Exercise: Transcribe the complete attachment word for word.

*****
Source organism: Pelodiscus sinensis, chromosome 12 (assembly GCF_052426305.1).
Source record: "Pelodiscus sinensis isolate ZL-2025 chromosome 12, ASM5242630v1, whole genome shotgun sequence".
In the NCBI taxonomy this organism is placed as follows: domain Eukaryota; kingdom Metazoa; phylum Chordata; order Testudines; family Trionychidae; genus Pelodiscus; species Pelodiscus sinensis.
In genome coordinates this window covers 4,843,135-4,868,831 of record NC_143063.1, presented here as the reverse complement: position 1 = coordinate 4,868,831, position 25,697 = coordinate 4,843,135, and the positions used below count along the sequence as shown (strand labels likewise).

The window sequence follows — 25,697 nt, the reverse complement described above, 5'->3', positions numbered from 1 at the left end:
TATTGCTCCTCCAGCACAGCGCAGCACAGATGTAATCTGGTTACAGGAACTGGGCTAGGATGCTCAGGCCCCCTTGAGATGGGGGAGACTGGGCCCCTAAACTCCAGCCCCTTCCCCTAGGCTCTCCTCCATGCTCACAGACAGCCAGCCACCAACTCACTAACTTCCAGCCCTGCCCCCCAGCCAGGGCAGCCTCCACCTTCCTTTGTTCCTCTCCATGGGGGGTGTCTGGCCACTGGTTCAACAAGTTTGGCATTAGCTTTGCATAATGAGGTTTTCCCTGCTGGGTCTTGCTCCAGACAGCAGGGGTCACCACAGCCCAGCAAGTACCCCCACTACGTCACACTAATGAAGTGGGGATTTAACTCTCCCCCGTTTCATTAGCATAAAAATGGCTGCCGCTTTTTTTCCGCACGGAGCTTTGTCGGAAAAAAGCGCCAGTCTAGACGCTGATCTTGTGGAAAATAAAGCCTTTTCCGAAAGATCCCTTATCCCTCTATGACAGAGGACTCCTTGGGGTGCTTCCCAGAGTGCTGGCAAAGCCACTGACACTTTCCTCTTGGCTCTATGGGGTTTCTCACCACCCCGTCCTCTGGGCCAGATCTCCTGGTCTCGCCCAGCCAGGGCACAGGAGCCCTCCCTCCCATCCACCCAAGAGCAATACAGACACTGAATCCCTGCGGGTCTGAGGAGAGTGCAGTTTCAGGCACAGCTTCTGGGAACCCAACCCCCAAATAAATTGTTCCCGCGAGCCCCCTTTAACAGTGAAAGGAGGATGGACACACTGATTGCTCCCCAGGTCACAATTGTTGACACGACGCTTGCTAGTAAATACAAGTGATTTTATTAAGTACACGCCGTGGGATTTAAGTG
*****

Source organism: Pelodiscus sinensis, chromosome 12 (assembly GCF_052426305.1).
Source record: "Pelodiscus sinensis isolate ZL-2025 chromosome 12, ASM5242630v1, whole genome shotgun sequence".
In the NCBI taxonomy this organism is placed as follows: domain Eukaryota; kingdom Metazoa; phylum Chordata; order Testudines; family Trionychidae; genus Pelodiscus; species Pelodiscus sinensis.
In genome coordinates this window covers 4,843,135-4,868,831 of record NC_143063.1, presented here as the reverse complement: position 1 = coordinate 4,868,831, position 25,697 = coordinate 4,843,135, and the positions used below count along the sequence as shown (strand labels likewise).

The window sequence follows — 25,697 nt, the reverse complement described above, 5'->3', positions numbered from 1 at the left end:
TATTGCTCCTCCAGCACAGCGCAGCACAGATGTAATCTGGTTACAGGAACTGGGCTAGGATGCTCAGGCCCCCTTGAGATGGGGGAGACTGGGCCCCTAAACTCCAGCCCCTTCCCCTAGGCTCTCCTCCATGCTCACAGACAGCCAGCCACCAACTCACTAACTTCCAGCCCTGCCCCCCAGCCAGGGCAGCCTCCACCTTCCTTTGTTCCTCTCCATGGGGGGTGTCTGGCCACTGGTTCAACAAGTTTGGCATTAGCTTTGCATAATGAGGTTTTCCCTGCTGGGTCTTGCTCCAGACAGCAGGGGTCACCACAGCCCAGCAAGTACCCCCACTACGTCACACTAATGAAGTGGGGATTTAACTCTCCCCCGTTTCATTAGCATAAAAATGGCTGCCGCTTTTTTTCCGCACGGAGCTTTGTCGGAAAAAAGCGCCAGTCTAGACGCTGATCTTGTGGAAAATAAAGCCTTTTCCGAAAGATCCCTTATCCCTCTATGACAGAGGACTCCTTGGGGTGCTTCCCAGAGTGCTGGCAAAGCCACTGACACTTTCCTCTTGGCTCTATGGGGTTTCTCACCACCCCGTCCTCTGGGCCAGATCTCCTGGTCTCGCCCAGCCAGGGCACAGGAGCCCTCCCTCCCATCCACCCAAGAGCAATACAGACACTGAATCCCTGCGGGTCTGAGGAGAGTGCAGTTTCAGGCACAGCTTCTGGGAACCCAACCCCCAAATAAATTGTTCCCGCGAGCCCCCTTTAACAGTGAAAGGAGGATGGACACACTGATTGCTCCCCAGGTCACAATTGTTGACACGACGCTTGCTAGTAAATACAAGTGATTTTATTAAGTACACGCCGTGGGATTTAAGTG